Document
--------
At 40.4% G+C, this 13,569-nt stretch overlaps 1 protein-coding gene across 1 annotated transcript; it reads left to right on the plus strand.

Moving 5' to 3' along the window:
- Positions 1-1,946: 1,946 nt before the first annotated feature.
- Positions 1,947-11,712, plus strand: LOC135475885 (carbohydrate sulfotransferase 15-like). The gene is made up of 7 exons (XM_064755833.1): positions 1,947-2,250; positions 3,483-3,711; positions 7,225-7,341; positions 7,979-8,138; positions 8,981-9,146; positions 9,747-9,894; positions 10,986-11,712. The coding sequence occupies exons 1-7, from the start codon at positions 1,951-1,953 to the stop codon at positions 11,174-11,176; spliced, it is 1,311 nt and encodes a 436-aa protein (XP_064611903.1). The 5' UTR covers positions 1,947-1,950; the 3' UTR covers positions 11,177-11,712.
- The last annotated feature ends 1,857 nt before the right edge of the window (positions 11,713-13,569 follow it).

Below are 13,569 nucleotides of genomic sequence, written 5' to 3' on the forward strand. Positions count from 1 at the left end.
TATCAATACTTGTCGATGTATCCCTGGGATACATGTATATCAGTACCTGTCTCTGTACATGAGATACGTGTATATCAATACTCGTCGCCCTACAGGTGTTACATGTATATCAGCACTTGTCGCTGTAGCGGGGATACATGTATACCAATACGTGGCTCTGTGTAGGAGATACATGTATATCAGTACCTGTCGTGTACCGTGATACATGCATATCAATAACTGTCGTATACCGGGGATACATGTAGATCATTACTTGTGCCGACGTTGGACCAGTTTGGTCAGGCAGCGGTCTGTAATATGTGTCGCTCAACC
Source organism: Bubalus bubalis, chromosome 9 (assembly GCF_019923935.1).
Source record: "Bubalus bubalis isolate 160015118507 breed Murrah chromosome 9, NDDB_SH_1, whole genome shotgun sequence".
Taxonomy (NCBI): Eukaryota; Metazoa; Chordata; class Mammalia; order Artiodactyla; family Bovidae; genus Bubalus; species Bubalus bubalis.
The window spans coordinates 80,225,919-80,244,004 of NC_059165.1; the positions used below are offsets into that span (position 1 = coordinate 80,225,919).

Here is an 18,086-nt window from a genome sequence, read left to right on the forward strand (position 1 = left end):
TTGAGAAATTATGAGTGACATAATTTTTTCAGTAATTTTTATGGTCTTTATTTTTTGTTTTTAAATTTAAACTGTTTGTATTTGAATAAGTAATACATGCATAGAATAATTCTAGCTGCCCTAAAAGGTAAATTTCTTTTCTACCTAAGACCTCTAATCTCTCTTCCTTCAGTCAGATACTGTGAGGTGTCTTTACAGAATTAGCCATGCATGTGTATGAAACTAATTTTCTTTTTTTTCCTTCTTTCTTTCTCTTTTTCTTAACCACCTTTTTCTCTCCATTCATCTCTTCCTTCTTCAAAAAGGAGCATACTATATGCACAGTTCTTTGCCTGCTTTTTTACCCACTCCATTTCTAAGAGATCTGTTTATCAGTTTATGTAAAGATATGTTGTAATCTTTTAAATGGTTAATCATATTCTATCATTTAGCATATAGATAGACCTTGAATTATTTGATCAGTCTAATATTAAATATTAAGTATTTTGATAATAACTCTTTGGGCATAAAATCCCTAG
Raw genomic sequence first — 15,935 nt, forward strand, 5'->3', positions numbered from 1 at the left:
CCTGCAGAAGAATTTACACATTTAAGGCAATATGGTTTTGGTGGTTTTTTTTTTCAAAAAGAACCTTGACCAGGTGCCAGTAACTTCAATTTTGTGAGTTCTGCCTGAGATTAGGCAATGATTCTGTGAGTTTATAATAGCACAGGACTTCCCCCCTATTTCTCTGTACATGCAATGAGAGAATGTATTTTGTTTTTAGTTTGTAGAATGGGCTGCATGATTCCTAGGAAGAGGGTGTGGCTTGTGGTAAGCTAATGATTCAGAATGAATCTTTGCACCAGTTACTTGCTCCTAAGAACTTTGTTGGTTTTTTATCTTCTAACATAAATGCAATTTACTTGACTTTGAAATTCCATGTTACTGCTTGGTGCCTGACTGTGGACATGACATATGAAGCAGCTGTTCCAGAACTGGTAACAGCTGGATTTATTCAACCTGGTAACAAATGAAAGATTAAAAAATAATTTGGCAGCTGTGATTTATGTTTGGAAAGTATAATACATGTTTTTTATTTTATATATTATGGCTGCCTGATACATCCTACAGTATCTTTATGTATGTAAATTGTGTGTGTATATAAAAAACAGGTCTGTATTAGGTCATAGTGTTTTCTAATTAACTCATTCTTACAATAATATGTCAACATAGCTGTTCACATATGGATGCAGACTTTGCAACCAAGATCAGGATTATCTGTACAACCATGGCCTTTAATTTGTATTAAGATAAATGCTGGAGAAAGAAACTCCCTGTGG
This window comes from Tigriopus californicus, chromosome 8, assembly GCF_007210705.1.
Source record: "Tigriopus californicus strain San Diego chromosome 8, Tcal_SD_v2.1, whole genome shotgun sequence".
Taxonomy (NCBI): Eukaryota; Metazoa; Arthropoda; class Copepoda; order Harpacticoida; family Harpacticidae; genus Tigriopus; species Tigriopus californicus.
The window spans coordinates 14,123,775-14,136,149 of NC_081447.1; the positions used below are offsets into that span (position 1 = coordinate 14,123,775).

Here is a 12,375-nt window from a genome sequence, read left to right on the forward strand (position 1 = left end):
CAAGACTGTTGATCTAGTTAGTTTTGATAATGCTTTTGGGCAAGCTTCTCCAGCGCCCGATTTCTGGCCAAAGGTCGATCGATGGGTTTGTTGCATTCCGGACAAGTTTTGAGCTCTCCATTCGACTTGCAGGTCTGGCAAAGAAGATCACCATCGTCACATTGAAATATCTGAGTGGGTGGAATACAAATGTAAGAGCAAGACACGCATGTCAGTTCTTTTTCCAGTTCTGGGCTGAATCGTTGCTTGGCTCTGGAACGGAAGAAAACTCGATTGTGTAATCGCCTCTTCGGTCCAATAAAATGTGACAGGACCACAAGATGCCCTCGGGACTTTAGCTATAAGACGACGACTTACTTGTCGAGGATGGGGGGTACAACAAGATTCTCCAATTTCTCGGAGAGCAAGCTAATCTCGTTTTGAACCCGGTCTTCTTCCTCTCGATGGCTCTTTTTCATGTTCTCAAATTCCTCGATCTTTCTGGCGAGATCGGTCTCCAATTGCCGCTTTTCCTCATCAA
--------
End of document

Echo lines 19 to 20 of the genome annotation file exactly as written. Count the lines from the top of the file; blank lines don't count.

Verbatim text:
The window spans coordinates 14,123,775-14,136,149 of NC_081447.1; the positions used below are offsets into that span (position 1 = coordinate 14,123,775).

Here is a 12,375-nt window from a genome sequence, read left to right on the forward strand (position 1 = left end):